We know you want to keep up with the relentless march of progress, but sometimes it’s just too relentless. So why not forget all those endlessly scrolling feeds, and instead join us for a bi-weekly concentrated dose of all the most exciting developments in the field of geroscience?
Here’s what’s happened in the last two weeks:
For the first time ever, scientists have transformed a totally different tissue (skin, in this case) into genuine muscle fibers that can contract and respond to external stimuli. How did they succeed where other attempts failed? They grew their reprogrammed cells in a 3D matrix.
A blood-sugar controlling drug originally developed for diabetes may be able to treat Alzheimer’s, according to results from mouse studies.
Normally, cancers defy the daily rhythms controlling nutrient supply to cells. So what happens if you limit their supply by forcing them to obey the circadian clock? Smaller, less aggressive tumors, naturally.
For all of you drinkers out there, a team at Cambridge just watched the toxic byproduct that your body produces when it processes alcohol do its work on the DNA of mice. What they found were broken strands that made the mice more prone to mutations and ultimately cancer. Great conversation starter at parties!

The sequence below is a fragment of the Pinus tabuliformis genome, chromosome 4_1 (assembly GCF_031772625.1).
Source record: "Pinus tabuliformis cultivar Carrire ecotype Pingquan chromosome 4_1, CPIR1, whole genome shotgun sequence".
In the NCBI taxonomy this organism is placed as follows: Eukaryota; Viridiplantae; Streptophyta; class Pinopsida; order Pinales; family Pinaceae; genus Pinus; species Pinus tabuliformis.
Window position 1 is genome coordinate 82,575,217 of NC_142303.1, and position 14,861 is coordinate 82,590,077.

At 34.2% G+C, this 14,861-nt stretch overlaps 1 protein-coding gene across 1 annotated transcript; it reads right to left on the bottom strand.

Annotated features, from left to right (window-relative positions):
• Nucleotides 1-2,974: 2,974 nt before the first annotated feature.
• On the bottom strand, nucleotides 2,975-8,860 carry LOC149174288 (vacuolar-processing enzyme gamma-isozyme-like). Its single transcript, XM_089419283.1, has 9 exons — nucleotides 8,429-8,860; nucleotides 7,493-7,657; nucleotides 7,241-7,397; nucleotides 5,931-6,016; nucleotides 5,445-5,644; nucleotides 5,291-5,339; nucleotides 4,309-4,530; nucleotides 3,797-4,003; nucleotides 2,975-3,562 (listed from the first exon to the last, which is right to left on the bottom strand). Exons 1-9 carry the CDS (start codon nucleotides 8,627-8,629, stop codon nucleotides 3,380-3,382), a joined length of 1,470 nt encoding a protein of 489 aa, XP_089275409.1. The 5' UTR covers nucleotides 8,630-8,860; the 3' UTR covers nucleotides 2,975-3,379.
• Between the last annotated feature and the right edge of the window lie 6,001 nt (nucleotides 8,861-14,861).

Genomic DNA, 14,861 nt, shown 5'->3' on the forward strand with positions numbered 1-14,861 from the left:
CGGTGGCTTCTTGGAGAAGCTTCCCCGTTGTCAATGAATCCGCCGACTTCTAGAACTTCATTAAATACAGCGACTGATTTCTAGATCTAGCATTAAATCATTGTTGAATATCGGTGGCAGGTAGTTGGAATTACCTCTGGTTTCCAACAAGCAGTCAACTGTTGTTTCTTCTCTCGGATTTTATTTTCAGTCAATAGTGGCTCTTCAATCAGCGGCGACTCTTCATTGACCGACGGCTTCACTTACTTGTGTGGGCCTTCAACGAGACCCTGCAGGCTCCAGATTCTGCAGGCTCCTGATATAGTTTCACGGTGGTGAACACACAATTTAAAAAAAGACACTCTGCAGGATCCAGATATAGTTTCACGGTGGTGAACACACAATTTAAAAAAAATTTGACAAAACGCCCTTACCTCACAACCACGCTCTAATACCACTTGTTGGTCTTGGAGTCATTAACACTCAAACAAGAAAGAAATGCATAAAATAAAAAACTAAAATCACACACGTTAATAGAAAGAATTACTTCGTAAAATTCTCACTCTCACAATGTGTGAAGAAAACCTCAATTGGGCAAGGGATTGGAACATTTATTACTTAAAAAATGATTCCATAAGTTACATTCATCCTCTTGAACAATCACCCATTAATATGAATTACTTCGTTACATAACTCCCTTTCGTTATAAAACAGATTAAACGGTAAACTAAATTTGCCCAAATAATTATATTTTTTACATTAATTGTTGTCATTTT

In biomarker news, Insilico has used its ample data resources to develop a model that can predict mortality in multiple genetically distant populations.
A drug derived from the spice curcumin becomes the newest link between Alzheimer’s treatment and treatment for other aging diseases. Researchers working on bringing the drug to clinical trials for Alzheimer’s have found that its mechanism of action has to do with ATP synthase, a precursor to ATP and a general modulator of aging in animal models.
Here’s an unusual argument for the “mutation accumulation” theory of aging: mutant cells are especially prone to propagating daughter cells (which would carry the same mutations), even when they’re not actually cancerous.
Can old, dysfunctional stem cells be saved from exhaustion in old age by the signals of young cells?
Senolytics are only supposed to remove senescent cells, so you might have a problem if yours kills normal cells as well–as the senolytic quercetin apparently does.
Young brains use glial cells to help prune unwanted connections between neurons, while in adulthood they keep synapses in good order. But in a surprising twist, these cells revert back to youthful pruning behavior in old age, especially in the brain regions most vulnerable to aging. This may explain why older neurons are so hard of hearing: their support cells have essentially “cut the phone lines”.
Tegan is Geroscience's lead editor, and writes on a variety of topics--mainly science, medicine, and humans--here and elsewhere on the web.